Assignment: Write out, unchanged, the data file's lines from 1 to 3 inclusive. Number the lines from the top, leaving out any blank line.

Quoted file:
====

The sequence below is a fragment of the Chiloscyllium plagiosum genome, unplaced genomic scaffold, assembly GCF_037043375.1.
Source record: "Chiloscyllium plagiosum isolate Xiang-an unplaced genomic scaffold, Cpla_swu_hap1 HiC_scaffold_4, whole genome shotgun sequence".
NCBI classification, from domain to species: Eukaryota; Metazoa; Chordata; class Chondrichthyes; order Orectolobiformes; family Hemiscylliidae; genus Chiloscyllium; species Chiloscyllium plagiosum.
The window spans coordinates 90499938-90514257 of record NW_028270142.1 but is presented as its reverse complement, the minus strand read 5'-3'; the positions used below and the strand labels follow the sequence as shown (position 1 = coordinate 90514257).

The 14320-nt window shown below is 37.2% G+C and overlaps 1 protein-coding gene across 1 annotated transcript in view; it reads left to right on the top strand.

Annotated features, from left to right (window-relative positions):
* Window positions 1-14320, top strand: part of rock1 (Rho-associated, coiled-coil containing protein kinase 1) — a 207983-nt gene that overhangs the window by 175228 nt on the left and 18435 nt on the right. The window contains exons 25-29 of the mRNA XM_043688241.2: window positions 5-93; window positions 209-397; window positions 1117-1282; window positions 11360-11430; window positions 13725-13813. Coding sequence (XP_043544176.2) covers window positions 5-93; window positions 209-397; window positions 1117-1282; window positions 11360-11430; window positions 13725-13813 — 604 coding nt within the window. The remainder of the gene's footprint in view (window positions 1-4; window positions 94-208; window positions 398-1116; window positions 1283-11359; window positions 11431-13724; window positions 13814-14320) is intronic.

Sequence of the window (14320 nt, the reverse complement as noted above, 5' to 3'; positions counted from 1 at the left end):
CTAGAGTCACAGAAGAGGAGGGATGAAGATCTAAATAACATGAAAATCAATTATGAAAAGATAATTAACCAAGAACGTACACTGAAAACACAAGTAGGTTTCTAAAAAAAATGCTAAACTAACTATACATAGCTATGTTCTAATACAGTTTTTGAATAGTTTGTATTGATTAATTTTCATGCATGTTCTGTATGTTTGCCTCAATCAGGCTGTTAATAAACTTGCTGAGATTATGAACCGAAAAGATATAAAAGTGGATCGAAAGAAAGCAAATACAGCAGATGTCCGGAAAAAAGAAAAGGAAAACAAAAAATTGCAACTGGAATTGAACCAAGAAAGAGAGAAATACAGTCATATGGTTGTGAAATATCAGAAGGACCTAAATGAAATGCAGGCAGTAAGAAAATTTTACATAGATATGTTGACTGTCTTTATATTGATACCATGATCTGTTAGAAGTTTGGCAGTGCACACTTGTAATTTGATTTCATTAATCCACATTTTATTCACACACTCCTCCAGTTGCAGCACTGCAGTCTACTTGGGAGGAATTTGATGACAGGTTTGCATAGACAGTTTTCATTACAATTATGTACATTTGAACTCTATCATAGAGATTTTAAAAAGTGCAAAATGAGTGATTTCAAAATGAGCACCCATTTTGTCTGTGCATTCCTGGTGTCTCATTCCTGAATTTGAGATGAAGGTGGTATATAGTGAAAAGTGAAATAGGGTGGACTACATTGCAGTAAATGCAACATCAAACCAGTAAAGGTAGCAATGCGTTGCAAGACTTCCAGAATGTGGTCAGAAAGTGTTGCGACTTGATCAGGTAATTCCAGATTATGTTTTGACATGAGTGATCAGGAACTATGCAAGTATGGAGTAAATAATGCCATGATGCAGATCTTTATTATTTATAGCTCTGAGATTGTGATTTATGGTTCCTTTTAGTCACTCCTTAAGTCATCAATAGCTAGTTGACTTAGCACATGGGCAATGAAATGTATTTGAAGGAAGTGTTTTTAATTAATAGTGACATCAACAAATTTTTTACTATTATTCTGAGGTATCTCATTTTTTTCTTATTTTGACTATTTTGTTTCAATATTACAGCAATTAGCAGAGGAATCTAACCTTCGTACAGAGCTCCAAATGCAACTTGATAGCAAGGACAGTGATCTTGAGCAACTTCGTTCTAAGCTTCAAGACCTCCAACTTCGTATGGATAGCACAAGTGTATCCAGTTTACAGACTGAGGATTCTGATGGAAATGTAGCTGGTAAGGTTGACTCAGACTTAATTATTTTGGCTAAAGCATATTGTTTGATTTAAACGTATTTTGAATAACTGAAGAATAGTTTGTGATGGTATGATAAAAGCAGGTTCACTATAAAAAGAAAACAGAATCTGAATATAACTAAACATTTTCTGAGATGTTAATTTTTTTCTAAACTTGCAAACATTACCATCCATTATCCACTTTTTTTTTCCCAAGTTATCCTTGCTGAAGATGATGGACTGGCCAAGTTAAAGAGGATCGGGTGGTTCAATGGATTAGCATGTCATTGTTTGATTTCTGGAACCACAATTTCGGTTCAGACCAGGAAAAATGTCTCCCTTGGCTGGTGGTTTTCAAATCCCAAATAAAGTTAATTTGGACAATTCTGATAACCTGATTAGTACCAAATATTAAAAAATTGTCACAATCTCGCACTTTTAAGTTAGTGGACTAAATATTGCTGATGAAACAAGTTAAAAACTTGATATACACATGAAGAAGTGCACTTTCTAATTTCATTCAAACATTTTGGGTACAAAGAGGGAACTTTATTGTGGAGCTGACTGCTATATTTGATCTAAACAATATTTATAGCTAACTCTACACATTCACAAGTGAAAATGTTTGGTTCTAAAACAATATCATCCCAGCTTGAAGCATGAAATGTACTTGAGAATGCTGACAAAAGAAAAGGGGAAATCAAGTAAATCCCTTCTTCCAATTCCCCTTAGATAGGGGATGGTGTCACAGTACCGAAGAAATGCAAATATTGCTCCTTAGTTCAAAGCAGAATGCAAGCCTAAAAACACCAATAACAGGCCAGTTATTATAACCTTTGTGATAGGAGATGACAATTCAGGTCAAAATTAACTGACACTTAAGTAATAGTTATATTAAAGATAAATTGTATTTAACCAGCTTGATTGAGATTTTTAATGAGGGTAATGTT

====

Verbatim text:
The sequence below is a fragment of the Chiloscyllium plagiosum genome, unplaced genomic scaffold, assembly GCF_037043375.1.
Source record: "Chiloscyllium plagiosum isolate Xiang-an unplaced genomic scaffold, Cpla_swu_hap1 HiC_scaffold_4, whole genome shotgun sequence".
NCBI classification, from domain to species: Eukaryota; Metazoa; Chordata; class Chondrichthyes; order Orectolobiformes; family Hemiscylliidae; genus Chiloscyllium; species Chiloscyllium plagiosum.